Sports in the Spanish Culture

Team and individual sports run deep in Spanish culture, from centuries-old contests created in Spain to those imported from other countries. Many of the sports popular in Spain are popular elsewhere in the Spanish-speaking world, though regional differences exist. Some sports are only gaining recent acceptance because of the success of Spanish athletes on the world stage.


Soccer, or as it is known in Spain, fútbol, is the most popular sport in the country. Four professional leagues play during a season that features weekend games, mostly played on Sundays, with European matches played midweek. The premier league La Liga, also called Primera, has 20 teams, including the two most famous Spanish teams, Real Madrid and Barcelona.


Basketball is another popular team sport. Eighteen professional teams play from September to June, participating in league and European games. Spaniards such as Los Angeles Laker center Pau Gasol have found homes with NBA teams, while some American players have headed to Spain to continue their careers.


Bullfighting dates to the eighth century, when Spanish nobles fought bulls in honor of King Alfonso VIII's coronation. In the early 18th century, it switched from an aristocratic event to the sport for commoners when King Felipe V banned the nobles from participating. During the event, the bullfighter waves a brightly colored cloth, dodging the bull’s charges. He then stabs the bull with a sword between the shoulder blades. If that doesn’t kill the bull, he uses a shorter sword to slit its throat. Matadors who put on a good show for the spectators are rewarded with the bull’s ears, tail and a hoof, which are then thrown into the crowd as a thank you. Bulls are often handicapped before entering the bullring. Horns are dulled, petroleum jelly is smeared in its eyes and spears and clubs are used to weaken it before a fight.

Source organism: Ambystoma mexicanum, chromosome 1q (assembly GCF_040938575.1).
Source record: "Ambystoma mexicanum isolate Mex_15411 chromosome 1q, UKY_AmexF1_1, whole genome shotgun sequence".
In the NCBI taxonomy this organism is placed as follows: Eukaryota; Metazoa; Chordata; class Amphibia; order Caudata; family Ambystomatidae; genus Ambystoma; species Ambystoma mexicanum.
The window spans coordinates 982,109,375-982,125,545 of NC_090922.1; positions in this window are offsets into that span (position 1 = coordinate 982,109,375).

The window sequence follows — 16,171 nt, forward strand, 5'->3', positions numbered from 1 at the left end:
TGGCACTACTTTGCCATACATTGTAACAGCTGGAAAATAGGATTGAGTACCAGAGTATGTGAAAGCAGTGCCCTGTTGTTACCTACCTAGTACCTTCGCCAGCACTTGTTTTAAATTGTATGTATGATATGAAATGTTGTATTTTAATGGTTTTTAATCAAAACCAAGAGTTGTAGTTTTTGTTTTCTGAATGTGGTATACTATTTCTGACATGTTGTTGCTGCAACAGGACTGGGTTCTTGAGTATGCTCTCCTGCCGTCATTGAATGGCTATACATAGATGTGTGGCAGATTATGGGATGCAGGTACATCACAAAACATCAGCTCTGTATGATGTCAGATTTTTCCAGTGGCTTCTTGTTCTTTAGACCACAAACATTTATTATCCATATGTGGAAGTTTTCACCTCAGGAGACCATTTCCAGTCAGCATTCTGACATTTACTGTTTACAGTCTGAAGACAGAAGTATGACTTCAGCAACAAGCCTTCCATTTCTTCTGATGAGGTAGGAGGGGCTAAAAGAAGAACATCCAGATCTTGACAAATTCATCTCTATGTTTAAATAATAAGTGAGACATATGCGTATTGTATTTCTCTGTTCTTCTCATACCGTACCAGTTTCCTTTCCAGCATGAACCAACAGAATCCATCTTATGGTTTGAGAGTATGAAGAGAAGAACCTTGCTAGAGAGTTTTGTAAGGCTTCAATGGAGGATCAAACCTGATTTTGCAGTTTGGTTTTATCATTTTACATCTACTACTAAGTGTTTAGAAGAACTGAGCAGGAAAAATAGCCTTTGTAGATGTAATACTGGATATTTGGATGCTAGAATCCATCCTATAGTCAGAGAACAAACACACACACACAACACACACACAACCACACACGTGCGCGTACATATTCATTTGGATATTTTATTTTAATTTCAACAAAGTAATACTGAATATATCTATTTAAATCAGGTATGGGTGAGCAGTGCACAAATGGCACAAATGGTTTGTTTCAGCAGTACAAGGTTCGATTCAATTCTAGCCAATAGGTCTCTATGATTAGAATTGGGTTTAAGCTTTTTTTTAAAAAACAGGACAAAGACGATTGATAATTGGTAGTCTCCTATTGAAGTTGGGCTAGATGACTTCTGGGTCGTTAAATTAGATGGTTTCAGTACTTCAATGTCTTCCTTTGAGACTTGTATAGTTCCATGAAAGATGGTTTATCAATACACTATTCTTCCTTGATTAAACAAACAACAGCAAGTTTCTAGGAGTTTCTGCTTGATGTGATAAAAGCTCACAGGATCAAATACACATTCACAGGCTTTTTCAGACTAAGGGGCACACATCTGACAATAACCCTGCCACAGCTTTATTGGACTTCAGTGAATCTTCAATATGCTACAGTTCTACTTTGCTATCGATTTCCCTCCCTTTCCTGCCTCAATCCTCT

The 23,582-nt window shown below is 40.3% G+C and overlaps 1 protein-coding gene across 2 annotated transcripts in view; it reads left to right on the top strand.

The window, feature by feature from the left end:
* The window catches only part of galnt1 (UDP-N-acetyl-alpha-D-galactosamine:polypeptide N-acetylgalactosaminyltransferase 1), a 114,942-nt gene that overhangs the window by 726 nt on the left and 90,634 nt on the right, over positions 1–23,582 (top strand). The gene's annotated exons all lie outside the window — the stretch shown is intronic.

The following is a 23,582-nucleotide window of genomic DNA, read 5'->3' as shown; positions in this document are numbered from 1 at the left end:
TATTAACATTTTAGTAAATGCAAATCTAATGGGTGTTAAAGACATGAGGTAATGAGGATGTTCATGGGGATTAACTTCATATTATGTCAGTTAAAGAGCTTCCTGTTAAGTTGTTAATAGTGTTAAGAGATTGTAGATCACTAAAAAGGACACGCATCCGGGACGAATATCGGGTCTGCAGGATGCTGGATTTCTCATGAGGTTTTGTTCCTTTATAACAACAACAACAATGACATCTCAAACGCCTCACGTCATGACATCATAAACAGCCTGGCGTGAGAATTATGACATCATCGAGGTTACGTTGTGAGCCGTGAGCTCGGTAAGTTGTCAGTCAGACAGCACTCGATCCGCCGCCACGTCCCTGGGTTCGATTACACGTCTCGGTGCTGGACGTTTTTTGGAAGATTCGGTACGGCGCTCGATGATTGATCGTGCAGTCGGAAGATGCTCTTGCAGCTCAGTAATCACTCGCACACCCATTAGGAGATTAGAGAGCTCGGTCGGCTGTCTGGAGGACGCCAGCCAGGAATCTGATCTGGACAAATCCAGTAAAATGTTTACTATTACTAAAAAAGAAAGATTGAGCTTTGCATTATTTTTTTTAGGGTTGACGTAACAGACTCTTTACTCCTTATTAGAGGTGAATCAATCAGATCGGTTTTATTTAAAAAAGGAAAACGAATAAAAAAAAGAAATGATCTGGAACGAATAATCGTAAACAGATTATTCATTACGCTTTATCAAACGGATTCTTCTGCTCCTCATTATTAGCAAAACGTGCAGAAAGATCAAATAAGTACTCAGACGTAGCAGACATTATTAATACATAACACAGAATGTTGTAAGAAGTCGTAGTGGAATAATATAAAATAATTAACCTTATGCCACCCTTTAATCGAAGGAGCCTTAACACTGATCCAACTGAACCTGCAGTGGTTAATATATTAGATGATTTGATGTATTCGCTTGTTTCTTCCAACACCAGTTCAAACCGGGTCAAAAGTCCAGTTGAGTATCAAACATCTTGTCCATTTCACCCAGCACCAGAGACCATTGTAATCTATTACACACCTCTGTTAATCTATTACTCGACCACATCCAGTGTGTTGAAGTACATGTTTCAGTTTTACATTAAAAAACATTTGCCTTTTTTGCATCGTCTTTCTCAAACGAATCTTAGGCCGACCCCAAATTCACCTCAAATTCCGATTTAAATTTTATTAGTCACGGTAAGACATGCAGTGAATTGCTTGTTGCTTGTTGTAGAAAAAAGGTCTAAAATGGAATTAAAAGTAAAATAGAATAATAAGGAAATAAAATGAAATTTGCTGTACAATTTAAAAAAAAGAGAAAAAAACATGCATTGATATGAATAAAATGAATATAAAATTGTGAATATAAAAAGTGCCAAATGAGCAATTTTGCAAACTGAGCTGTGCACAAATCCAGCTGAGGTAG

Individual Sports

Cycling has been growing in popularity since the 1940s. Spain hosts one of the most important races in the sport, the Vuelta a Espana, or Tour of Spain. Cyclist Miguel Indurain brought great attention to the sport, much as Lance Armstrong did in the United States, by winning the Tour de France five consecutive years, from 1991-1995. Tennis received a similar boost when Rafael Nadal became the No. 1 ranked player in the world and the first Spaniard to win the Australian Open. Pelota, or jai alai as it is called in the United States, is an offshoot of tennis, though no one form of the sport exists. Opponents hit a ball off a wall with a hand, racquet, bat or basket, similar to handball or racquetball. Like tennis and cycling, it can be a team sport, but is often played alone by nonprofessionals.


Spain hosts two Formula One Grand Prix races: the Spanish Grand Prix in Barcelona and the European Grand Prix, in Valencia. The country is also the site for three Grand Prix motorcycle races. In the Americas, NASCAR began racing stock cars in Mexico City in 2005.

Latin America

Two sports popular in the Spanish-speaking world that have not yet caught on in Spain are baseball and boxing. Latin American ballplayers rose to prominence in Major League Baseball in the 1950s through the talents of perennial All-Stars Luis Aparicio and Roberto Clemente. Today, Hispanic players represent roughly 30 percent of all Major League players. Professional teams recruit heavily throughout Latin America. Boxing is a popular sport in Mexico, where fighters work their way through the featherweight and lightweight classes. The sport’s popularity has been driven by a number of famous boxers, including Mexican-born Julio César Chávez and Mexican-American Oscar De La Hoya.